Several years working in a small HR department taught me how much valuable time is wasted on Employee Relations issues. At one time or another, every professional in the department was distracted from a project by having to refocus on resolving interpersonal or management-related conflicts in the organization.
Now that I’ve expanded my expertise in Emotional Intelligence, I’m convinced that teaching the essential skills of emotional intelligence is a great solution for reducing Employee Relations issues.
Emotional Intelligence is taught from a variety of formats. Some use trait or preference-based assessments, others recommend behaviors or philosophies, and yet more are meme-based or reduce the topic to a quality like “civility.” Although all of these approaches can add value, I’ve found the Yale Center for Emotional Intelligence methods deliver the most impact. They teach four core skills that boost the results of any training or coaching interventions.
1. The skill of Emotional Self-awareness is the root of individual responsibility. When people forge the habit of awareness they become adults in their interactions with others. With practice and self-empathy, they free themselves from patterns and projections, reduce defensiveness and gain authenticity. Imagine the efficiency of a culture in which everyone is learning and increasing this one skill.
Emotional self-awareness increases the ability to understand the emotions of others. Add the cues of recognizing emotions in others and it begins to function as social awareness.
2. Advanced Emotional Knowledge increases overall empathy, and allows individuals to be precise about what they’re feeling. Studies have shown that most people have an emotional vocabulary of three to six words: angry, sad, happy, surprised, scared, and disgusted. That doesn’t sound like a big deal, but – “If all you have is a hammer, everything looks like a nail.”
I was once involved in an Employee Relations issue in which both parties swore the other was extremely angry with them. After a little interviewing it was clear they were both under pressure and frustrated. Frustration can look like anger, but generally, it’s down a few notches on the intensity scale. Add vocabulary to emotional self-awareness and personal emotional interpretation improves situational understanding. Empathy rises. Assigning other words to the emotions in that situation saved someone his job. If they had possessed the skill of accurate labeling, it would have prevented the time lost doing an investigation and intervention. Add the knowledge of how emotions change, blend, and cluster and we’re much more equipped to engage and resolve interpersonal predicaments.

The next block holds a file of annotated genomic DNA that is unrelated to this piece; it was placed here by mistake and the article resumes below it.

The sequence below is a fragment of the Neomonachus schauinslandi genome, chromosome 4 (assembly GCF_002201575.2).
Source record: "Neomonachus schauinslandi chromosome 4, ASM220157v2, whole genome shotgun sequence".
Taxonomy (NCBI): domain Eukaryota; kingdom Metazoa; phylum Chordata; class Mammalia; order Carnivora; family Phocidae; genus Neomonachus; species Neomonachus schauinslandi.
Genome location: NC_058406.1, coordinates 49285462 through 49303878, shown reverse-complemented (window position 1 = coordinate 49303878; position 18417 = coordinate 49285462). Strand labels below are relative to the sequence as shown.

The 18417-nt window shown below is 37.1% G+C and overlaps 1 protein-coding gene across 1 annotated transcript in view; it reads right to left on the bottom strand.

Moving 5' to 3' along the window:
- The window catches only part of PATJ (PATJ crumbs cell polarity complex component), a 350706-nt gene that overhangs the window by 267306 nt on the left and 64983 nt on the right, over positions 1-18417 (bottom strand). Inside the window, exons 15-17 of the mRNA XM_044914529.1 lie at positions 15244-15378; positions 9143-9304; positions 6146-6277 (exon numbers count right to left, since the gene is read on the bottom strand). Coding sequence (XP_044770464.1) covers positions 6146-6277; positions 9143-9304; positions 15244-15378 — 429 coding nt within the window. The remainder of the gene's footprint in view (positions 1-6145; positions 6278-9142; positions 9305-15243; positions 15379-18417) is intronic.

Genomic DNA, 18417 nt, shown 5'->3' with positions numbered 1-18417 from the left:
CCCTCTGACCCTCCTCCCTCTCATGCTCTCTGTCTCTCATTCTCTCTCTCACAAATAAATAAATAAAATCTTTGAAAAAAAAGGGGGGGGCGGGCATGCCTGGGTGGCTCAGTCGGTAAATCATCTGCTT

3. The skill of Emotional Regulation is how we leverage Emotional Self-awareness. With awareness and knowledge, we have the choice and the skill to use emotions as vital information. They’re based on our amazing brains and bodies picking up cues that are meant to guide our actions and decisions. There is no such thing as a bad emotion. They are all extremely valuable. We are not at their mercy. We can choose how we use them. We can “regulate” them. It’s something we’ve been doing since birth, and our upbringing taught us our initial regulation skills. Some were helpful and chances are at least a few were not.
In the scenario above, either party could have defused the situation by recognizing the emotional state of the other and choosing to help him out by understanding. Or by just taking a deep breath and releasing some of his frustration.
We teach scores of techniques you can use to match the appropriateness of the moment and the intensity of the emotion. This is another layer of self-responsibility that also translates to the social level. We naturally regulate others with our behaviors and with thought, can make powerfully skillful strategic choices.
4. Finally, intelligent Emotional Expression is the culmination of the skills and knowledge listed above. You can use techniques, verbal skills, and mindsets with some success but without the skills of emotional self-awareness and regulation, they can fall flat. Put the oxygen mask of emotional self-awareness on your face first. Accepting and intelligently working with emotions strengthens genuineness. That genuineness is an aspect of empathy prone to consider others’ needs. The golden combo for effective communication.
Beyond Employee Relations, using emotional skills to match organizational emotional taboos, and social contexts empowers communication. Like a skillful aikido move, matching first can help create change. Planning for the emotional impact of strategy and change can shape the communications of both for greater engagement and improve the original game plan to strengthen the results. Emotional skill is the great compass of intention.
From the personal and incremental to cultural and strategic, emotional skill eliminates time wasters, reduces conflict, and enables innovation to thrive in an organization.